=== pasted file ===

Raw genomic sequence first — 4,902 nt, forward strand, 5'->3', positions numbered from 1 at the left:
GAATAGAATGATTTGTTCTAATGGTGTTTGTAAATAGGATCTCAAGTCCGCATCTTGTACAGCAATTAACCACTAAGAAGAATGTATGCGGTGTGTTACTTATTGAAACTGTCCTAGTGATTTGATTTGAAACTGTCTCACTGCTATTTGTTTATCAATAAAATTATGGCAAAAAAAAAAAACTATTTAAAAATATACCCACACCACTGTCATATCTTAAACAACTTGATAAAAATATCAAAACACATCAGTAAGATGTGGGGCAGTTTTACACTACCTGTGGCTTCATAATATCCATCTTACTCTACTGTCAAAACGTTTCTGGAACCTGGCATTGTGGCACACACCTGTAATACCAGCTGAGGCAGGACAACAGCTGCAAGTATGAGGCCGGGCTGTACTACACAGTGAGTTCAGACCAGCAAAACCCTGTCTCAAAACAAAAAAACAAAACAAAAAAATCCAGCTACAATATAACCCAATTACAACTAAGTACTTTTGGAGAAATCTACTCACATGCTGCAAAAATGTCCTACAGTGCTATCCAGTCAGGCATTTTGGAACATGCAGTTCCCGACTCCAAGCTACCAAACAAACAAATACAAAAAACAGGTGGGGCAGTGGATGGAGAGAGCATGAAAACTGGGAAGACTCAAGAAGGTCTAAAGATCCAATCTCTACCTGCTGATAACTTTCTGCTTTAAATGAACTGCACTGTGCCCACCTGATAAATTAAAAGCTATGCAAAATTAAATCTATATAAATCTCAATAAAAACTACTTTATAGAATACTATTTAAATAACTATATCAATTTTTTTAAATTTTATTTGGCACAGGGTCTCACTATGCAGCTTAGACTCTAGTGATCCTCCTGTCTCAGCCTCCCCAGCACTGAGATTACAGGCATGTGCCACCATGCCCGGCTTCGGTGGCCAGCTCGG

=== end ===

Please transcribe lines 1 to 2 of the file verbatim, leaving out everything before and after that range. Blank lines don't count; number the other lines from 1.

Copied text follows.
Raw genomic sequence first — 4,902 nt, forward strand, 5'->3', positions numbered from 1 at the left:
GAATAGAATGATTTGTTCTAATGGTGTTTGTAAATAGGATCTCAAGTCCGCATCTTGTACAGCAATTAACCACTAAGAAGAATGTATGCGGTGTGTTACTTATTGAAACTGTCCTAGTGATTTGATTTGAAACTGTCTCACTGCTATTTGTTTATCAATAAAATTATGGCAAAAAAAAAAAACTATTTAAAAATATACCCACACCACTGTCATATCTTAAACAACTTGATAAAAATATCAAAACACATCAGTAAGATGTGGGGCAGTTTTACACTACCTGTGGCTTCATAATATCCATCTTACTCTACTGTCAAAACGTTTCTGGAACCTGGCATTGTGGCACACACCTGTAATACCAGCTGAGGCAGGACAACAGCTGCAAGTATGAGGCCGGGCTGTACTACACAGTGAGTTCAGACCAGCAAAACCCTGTCTCAAAACAAAAAAACAAAACAAAAAAATCCAGCTACAATATAACCCAATTACAACTAAGTACTTTTGGAGAAATCTACTCACATGCTGCAAAAATGTCCTACAGTGCTATCCAGTCAGGCATTTTGGAACATGCAGTTCCCGACTCCAAGCTACCAAACAAACAAATACAAAAAACAGGTGGGGCAGTGGATGGAGAGAGCATGAAAACTGGGAAGACTCAAGAAGGTCTAAAGATCCAATCTCTACCTGCTGATAACTTTCTGCTTTAAATGAACTGCACTGTGCCCACCTGATAAATTAAAAGCTATGCAAAATTAAATCTATATAAATCTCAATAAAAACTACTTTATAGAATACTATTTAAATAACTATATCAATTTTTTTAAATTTTATTTGGCACAGGGTCTCACTATGCAGCTTAGACTCTAGTGATCCTCCTGTCTCAGCCTCCCCAGCACTGAGATTACAGGCATGTGCCACCATGCCCGGCTTCGGTGGCCAGCTCGG